The US President has delivered his second state of the union address as the impasse over his wall at the Mexico border drags on.
“The agenda I will lay out this evening is not a Republican agenda or Democrat agenda, it is the agenda of the American people,” Trump began.
“Many of us have campaigned on the same core promises, to defend American jobs and demand fair trade for American workers, to rebuild and revitalize our nation’s infrastructure, to reduce the price of health care and prescription drugs, to create an immigration system that is safe, lawful, modern and secure, and to pursue a foreign policy that puts America’s interests first.”
President Trump used his State of the Union speech to call for the rejection of “the politics of revenge, resistance, and retribution,” shortly after attacking Democratic leaders https://t.co/6fw5zFkpf4
— POLITICO (@politico) February 6, 2019
Trump’s assertion that an “urgent national crisis” is happening was met with scepticism
Some commentators found Trump’s emphasis on unity ironic given he had been willing to shut down the government on the issue of funding for his proposed wall on the US-Mexico border. His address was originally scheduled for 29 January but was delayed due to the shutdown.
Much of the media coverage of Trump’s address has been concerned with fact-checking his statements. Fact-checking website Politifact has determined only 4% of his public statements could be classified as ‘true’.
His speech circled back to one of his key messages from the last few months: that urgent action must be taken to slow illegal immigration, which has reached a crisis point. This has previously been hotly disputed. Reporters covering today’s address have taken issue with Trump’s description of illegal border crossings from Mexico as an “urgent national crisis”. The New York Times said this was inaccurate given that border crossings have been in decline for almost 20 years. While border apprehension numbers have spiked in recent months, they are still lower than they were two decades ago.
His speech went on to touch on American exceptionalism. “In the 20th century, America saved freedom, transformed science, redefined the middle class, and when you get down to it, there is nothing anywhere in the world that can compete with America,” he said, pausing for applause.
“Now, we must step boldly and bravely into the next chapter of this great American adventure. We must create a new standard of living for the 21st century.”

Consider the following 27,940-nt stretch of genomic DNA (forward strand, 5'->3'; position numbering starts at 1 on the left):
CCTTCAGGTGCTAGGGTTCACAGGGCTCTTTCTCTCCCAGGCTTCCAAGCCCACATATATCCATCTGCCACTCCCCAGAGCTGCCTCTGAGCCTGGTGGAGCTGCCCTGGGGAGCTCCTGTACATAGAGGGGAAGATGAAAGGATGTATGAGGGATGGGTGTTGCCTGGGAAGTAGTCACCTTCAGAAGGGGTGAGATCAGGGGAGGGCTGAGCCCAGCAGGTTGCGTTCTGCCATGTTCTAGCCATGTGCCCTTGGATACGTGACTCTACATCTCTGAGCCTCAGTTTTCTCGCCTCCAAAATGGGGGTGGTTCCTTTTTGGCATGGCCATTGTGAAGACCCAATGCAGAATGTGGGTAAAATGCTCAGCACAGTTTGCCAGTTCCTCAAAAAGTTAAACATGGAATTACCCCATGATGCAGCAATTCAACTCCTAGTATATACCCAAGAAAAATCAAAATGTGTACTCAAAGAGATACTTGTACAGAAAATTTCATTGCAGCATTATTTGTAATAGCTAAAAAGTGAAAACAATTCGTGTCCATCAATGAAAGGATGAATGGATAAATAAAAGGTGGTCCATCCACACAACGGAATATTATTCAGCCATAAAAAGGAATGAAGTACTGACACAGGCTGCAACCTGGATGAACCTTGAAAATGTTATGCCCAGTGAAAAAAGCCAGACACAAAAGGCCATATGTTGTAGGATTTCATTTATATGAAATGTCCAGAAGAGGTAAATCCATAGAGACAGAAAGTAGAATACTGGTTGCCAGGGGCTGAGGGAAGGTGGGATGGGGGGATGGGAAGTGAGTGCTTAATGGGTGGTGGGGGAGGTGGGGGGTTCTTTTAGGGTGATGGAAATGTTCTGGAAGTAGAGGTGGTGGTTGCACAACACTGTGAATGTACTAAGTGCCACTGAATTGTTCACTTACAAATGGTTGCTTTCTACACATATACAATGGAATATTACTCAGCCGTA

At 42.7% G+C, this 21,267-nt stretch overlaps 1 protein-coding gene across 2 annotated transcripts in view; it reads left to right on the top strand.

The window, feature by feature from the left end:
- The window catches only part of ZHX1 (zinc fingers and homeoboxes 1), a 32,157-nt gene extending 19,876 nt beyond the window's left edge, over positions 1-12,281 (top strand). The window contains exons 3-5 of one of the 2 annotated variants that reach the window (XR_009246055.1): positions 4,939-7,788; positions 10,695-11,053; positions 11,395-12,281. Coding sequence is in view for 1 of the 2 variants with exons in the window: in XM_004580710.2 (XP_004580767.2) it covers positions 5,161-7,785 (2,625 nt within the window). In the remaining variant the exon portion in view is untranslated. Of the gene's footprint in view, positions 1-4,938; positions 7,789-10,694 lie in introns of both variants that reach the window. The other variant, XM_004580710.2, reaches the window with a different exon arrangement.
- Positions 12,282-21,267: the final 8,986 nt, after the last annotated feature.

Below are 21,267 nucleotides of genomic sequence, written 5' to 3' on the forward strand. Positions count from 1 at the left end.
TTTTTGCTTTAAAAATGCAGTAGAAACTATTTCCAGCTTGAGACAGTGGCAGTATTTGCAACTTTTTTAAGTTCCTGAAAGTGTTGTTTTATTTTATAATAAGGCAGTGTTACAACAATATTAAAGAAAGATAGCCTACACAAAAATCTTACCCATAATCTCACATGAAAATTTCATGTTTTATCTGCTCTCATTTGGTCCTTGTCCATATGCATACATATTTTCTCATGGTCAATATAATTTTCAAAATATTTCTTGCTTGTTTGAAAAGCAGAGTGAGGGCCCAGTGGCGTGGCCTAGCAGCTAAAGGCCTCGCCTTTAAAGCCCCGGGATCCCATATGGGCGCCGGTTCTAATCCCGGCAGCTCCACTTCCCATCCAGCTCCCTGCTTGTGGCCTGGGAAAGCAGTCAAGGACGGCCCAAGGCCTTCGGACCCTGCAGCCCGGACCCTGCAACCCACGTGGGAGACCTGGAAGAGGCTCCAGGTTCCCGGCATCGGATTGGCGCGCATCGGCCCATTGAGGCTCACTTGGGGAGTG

Fact-checking Trump: By any available measure, there is no new security crisis at the border https://t.co/ZVgZGMDaZB
— The Washington Post (@washingtonpost) February 6, 2019
Trump described the nation’s economic growth as “unprecedented” but fact checkers disagreed
Trump also argued that the country was experiencing unprecdented economic growth, stating: “There’s been nothing like it” and citing the figure of 5.3 million new jobs. Responding to the address, NPR Business Reporter Jim Zarroli suggested the President’s remarks overstated the boom. “The US economy has enjoyed steady but modest growth since the Great Recession,” he wrote. “Growth very likely slowed in the last quarter and is expected to return to trend in 2019.”
The New York Times has debunked the claim that 5.3 million new jobs have been created under the Trump administration, citing the much lower figure from the Bureau of Labor Statistics: 4.9 million new jobs since Trump took office.
The claim that the current growth is “unprecedented” has also been disputed, with NBC News and Politico noting that the upward trajectory began during the Obama regime after the country shook off the effects of the global financial crisis.
The US economy continues to be strong across a number of indicia and has grown around 3% in the last year. The President’s claim that it is the world’s fastest growing economy was rejected, however, with USA Today pointing out that a number of emerging markets, as well as China (which grew 6.5% last year) are objectively growing faster.
After Trump’s address, Stacey Abrams, the Democrat who became the first African-American to be Governor of Georgia, was tasked with delivering her party’s response.
Header image credit: US Department of State